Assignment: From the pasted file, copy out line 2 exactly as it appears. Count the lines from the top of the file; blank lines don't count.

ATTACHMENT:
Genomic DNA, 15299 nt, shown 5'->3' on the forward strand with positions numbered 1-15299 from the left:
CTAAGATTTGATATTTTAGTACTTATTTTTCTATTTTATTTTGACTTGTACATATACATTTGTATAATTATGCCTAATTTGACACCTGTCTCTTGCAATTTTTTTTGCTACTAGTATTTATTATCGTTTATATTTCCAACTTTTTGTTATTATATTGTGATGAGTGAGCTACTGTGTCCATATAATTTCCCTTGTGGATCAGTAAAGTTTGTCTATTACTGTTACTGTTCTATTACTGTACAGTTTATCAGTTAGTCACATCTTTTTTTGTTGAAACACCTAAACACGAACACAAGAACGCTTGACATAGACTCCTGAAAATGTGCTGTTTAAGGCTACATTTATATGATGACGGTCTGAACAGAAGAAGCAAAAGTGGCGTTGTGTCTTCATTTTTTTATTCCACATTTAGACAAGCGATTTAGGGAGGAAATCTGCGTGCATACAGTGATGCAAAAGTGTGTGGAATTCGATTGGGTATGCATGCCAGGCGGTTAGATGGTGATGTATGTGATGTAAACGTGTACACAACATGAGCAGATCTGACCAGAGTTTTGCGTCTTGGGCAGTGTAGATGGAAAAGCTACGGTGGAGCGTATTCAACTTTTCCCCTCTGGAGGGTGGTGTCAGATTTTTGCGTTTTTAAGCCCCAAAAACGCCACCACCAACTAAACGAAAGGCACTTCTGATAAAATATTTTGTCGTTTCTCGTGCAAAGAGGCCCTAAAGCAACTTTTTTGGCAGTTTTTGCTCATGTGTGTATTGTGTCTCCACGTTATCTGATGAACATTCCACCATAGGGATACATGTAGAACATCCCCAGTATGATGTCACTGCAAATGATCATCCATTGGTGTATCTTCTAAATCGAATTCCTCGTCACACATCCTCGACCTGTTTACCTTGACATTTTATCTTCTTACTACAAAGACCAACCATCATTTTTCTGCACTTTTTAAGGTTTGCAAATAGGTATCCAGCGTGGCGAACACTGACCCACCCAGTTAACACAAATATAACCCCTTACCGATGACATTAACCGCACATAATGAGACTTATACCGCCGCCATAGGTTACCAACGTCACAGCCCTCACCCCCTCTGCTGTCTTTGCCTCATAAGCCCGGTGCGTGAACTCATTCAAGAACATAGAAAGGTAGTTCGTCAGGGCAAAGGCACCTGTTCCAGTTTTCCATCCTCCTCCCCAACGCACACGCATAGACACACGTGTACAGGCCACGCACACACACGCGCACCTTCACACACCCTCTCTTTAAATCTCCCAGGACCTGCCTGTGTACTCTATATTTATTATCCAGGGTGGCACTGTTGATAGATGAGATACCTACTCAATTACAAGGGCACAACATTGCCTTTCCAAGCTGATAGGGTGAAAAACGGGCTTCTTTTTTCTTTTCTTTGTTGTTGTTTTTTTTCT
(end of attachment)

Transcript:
CTAAGATTTGATATTTTAGTACTTATTTTTCTATTTTATTTTGACTTGTACATATACATTTGTATAATTATGCCTAATTTGACACCTGTCTCTTGCAATTTTTTTTGCTACTAGTATTTATTATCGTTTATATTTCCAACTTTTTGTTATTATATTGTGATGAGTGAGCTACTGTGTCCATATAATTTCCCTTGTGGATCAGTAAAGTTTGTCTATTACTGTTACTGTTCTATTACTGTACAGTTTATCAGTTAGTCACATCTTTTTTTGTTGAAACACCTAAACACGAACACAAGAACGCTTGACATAGACTCCTGAAAATGTGCTGTTTAAGGCTACATTTATATGATGACGGTCTGAACAGAAGAAGCAAAAGTGGCGTTGTGTCTTCATTTTTTTATTCCACATTTAGACAAGCGATTTAGGGAGGAAATCTGCGTGCATACAGTGATGCAAAAGTGTGTGGAATTCGATTGGGTATGCATGCCAGGCGGTTAGATGGTGATGTATGTGATGTAAACGTGTACACAACATGAGCAGATCTGACCAGAGTTTTGCGTCTTGGGCAGTGTAGATGGAAAAGCTACGGTGGAGCGTATTCAACTTTTCCCCTCTGGAGGGTGGTGTCAGATTTTTGCGTTTTTAAGCCCCAAAAACGCCACCACCAACTAAACGAAAGGCACTTCTGATAAAATATTTTGTCGTTTCTCGTGCAAAGAGGCCCTAAAGCAACTTTTTTGGCAGTTTTTGCTCATGTGTGTATTGTGTCTCCACGTTATCTGATGAACATTCCACCATAGGGATACATGTAGAACATCCCCAGTATGATGTCACTGCAAATGATCATCCATTGGTGTATCTTCTAAATCGAATTCCTCGTCACACATCCTCGACCTGTTTACCTTGACATTTTATCTTCTTACTACAAAGACCAACCATCATTTTTCTGCACTTTTTAAGGTTTGCAAATAGGTATCCAGCGTGGCGAACACTGACCCACCCAGTTAACACAAATATAACCCCTTACCGATGACATTAACCGCACATAATGAGACTTATACCGCCGCCATAGGTTACCAACGTCACAGCCCTCACCCCCTCTGCTGTCTTTGCCTCATAAGCCCGGTGCGTGAACTCATTCAAGAACATAGAAAGGTAGTTCGTCAGGGCAAAGGCACCTGTTCCAGTTTTCCATCCTCCTCCCCAACGCACACGCATAGACACACGTGTACAGGCCACGCACACACACGCGCACCTTCACACACCCTCTCTTTAAATCTCCCAGGACCTGCCTGTGTACTCTATATTTATTATCCAGGGTGGCACTGTTGATAGATGAGATACCTACTCAATTACAAGGGCACAACATTGCCTTTCCAAGCTGATAGGGTGAAAAACGGGCTTCTTTTTTCTTTTCTTTGTTGTTGTTTTTTTTCT